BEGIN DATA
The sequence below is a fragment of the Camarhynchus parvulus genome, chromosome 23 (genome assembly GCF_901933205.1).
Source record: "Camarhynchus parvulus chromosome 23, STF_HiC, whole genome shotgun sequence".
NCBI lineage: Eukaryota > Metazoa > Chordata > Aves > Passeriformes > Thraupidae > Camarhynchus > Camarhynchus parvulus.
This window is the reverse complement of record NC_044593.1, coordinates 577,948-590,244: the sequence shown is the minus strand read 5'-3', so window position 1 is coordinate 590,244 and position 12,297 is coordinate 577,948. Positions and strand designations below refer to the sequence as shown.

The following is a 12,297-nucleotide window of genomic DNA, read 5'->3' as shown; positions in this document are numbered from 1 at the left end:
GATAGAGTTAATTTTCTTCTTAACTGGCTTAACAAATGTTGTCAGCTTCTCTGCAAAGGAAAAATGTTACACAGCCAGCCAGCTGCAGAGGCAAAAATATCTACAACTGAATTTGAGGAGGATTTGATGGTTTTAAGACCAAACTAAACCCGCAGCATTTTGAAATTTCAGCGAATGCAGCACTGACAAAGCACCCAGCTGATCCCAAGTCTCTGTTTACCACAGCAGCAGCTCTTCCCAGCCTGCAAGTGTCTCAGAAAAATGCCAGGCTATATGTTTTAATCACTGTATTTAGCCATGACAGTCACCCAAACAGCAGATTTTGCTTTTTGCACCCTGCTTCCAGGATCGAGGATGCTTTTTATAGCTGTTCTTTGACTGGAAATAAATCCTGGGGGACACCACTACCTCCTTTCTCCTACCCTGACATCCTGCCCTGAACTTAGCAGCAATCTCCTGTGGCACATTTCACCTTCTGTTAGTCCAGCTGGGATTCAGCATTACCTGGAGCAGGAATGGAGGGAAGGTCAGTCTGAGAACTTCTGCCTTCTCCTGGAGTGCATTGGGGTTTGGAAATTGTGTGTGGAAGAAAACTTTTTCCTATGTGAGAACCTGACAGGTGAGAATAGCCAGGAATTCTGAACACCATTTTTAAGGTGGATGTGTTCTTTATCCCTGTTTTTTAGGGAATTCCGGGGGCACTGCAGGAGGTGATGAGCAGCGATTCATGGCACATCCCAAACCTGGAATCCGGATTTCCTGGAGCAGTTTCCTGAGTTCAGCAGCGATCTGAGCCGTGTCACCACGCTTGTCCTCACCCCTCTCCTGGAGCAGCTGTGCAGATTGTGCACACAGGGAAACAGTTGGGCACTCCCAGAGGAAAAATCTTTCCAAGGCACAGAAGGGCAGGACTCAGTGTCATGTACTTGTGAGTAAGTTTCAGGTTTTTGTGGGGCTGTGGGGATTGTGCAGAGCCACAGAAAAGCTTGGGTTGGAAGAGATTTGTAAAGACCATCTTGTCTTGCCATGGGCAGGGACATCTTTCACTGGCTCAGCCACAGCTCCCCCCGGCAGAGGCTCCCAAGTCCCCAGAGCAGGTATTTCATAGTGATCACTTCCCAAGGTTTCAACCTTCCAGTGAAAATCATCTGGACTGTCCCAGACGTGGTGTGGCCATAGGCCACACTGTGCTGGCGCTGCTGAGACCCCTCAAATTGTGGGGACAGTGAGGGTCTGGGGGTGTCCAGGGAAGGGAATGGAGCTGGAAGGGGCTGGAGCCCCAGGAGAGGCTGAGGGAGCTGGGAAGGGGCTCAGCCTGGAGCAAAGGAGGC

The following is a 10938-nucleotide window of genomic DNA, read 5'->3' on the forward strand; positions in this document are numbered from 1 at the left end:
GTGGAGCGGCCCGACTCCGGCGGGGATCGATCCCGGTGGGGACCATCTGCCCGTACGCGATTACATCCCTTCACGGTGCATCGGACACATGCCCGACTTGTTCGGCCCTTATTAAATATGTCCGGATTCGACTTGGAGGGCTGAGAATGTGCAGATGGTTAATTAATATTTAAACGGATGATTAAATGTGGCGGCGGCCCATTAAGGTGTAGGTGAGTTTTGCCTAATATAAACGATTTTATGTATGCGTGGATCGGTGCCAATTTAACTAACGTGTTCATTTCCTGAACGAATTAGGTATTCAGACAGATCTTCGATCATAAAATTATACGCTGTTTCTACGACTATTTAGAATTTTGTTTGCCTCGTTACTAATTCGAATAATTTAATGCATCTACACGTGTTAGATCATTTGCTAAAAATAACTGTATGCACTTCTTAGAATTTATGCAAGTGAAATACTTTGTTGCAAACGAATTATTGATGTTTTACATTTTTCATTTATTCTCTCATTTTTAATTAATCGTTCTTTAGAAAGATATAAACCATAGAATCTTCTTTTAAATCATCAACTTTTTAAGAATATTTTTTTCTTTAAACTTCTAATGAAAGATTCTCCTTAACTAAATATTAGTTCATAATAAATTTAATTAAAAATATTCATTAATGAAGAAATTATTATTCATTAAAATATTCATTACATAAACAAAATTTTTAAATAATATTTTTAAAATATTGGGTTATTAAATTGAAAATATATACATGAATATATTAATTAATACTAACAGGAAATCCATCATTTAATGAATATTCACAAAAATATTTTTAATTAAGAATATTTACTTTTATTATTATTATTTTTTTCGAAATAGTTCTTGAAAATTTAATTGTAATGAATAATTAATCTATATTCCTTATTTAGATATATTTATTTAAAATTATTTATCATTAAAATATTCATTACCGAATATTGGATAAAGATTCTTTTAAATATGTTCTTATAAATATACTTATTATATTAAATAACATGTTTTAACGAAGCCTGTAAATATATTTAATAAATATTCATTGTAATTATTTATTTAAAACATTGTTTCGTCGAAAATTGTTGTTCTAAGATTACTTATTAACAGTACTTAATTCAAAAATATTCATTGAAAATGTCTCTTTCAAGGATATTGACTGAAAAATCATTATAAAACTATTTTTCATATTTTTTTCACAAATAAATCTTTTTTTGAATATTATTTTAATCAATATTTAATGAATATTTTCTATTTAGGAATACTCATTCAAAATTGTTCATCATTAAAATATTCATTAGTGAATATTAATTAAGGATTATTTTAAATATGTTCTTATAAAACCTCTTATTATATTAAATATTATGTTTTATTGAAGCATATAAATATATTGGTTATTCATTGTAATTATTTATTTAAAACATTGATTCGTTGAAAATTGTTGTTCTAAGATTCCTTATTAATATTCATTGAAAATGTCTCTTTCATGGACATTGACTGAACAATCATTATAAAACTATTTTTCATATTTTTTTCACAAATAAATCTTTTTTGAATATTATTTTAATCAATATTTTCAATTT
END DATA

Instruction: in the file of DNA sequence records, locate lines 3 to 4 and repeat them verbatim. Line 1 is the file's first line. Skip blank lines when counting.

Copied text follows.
NCBI lineage: Eukaryota > Metazoa > Chordata > Aves > Passeriformes > Thraupidae > Camarhynchus > Camarhynchus parvulus.
This window is the reverse complement of record NC_044593.1, coordinates 577,948-590,244: the sequence shown is the minus strand read 5'-3', so window position 1 is coordinate 590,244 and position 12,297 is coordinate 577,948. Positions and strand designations below refer to the sequence as shown.